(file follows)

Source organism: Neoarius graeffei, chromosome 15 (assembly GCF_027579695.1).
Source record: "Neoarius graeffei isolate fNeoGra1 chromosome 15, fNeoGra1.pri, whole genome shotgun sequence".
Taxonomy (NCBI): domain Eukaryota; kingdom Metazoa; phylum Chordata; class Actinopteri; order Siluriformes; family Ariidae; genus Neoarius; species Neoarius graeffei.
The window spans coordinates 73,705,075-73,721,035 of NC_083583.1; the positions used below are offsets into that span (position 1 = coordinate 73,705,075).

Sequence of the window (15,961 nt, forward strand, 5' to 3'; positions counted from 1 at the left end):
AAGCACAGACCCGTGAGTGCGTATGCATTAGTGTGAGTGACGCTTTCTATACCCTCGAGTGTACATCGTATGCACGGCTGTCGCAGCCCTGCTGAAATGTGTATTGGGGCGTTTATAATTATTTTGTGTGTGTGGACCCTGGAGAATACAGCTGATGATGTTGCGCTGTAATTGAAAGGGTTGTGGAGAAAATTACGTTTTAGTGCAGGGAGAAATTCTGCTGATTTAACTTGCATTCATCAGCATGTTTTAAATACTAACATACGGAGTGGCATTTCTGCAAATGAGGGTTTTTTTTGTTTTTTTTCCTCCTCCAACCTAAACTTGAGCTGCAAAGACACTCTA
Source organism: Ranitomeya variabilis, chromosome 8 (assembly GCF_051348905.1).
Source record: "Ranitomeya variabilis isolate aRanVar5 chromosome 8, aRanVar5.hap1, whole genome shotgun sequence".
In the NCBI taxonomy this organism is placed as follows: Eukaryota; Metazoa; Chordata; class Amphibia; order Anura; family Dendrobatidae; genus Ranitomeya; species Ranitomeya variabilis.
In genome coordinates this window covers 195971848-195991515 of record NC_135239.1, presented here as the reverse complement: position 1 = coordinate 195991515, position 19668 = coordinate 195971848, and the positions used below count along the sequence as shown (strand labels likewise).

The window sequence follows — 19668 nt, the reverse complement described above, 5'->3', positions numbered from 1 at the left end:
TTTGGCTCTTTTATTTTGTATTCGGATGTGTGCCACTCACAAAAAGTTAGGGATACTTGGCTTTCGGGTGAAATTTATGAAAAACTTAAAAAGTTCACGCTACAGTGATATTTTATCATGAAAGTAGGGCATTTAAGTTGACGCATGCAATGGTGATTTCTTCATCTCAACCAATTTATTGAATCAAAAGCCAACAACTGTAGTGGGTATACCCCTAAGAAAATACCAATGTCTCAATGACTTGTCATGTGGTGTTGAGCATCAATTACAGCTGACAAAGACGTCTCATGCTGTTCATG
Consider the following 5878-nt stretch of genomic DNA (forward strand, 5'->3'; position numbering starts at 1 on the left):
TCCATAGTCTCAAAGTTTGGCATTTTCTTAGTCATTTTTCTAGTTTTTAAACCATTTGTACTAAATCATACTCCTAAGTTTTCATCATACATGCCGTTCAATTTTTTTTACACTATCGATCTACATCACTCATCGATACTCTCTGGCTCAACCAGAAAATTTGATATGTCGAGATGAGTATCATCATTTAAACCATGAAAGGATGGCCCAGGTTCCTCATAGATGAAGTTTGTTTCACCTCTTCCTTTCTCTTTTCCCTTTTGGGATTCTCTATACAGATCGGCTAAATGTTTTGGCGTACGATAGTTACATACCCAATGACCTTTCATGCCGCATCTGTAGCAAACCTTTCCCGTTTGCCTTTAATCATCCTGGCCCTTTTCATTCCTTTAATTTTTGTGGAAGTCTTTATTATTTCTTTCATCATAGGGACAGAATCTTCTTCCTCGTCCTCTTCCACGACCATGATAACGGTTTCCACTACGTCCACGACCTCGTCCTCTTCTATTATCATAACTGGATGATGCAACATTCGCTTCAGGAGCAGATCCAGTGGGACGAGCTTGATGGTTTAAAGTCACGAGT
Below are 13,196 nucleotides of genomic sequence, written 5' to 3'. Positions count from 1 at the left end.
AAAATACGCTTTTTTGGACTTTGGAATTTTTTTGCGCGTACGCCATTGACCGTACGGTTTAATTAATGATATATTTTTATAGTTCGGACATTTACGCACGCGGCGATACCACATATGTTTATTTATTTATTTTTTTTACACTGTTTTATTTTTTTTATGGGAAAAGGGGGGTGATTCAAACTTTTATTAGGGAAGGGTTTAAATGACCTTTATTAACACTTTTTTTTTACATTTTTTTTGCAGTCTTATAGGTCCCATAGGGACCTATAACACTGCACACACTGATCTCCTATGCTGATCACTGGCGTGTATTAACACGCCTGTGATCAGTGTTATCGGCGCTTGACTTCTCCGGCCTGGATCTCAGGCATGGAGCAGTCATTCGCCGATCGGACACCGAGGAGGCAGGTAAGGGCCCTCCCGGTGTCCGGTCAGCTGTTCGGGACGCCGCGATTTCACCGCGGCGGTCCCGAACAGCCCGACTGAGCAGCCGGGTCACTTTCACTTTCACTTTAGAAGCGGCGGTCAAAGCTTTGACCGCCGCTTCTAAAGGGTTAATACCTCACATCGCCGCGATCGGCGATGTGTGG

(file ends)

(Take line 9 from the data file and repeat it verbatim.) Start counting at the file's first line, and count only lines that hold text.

In the NCBI taxonomy this organism is placed as follows: Eukaryota; Metazoa; Chordata; class Amphibia; order Anura; family Dendrobatidae; genus Ranitomeya; species Ranitomeya variabilis.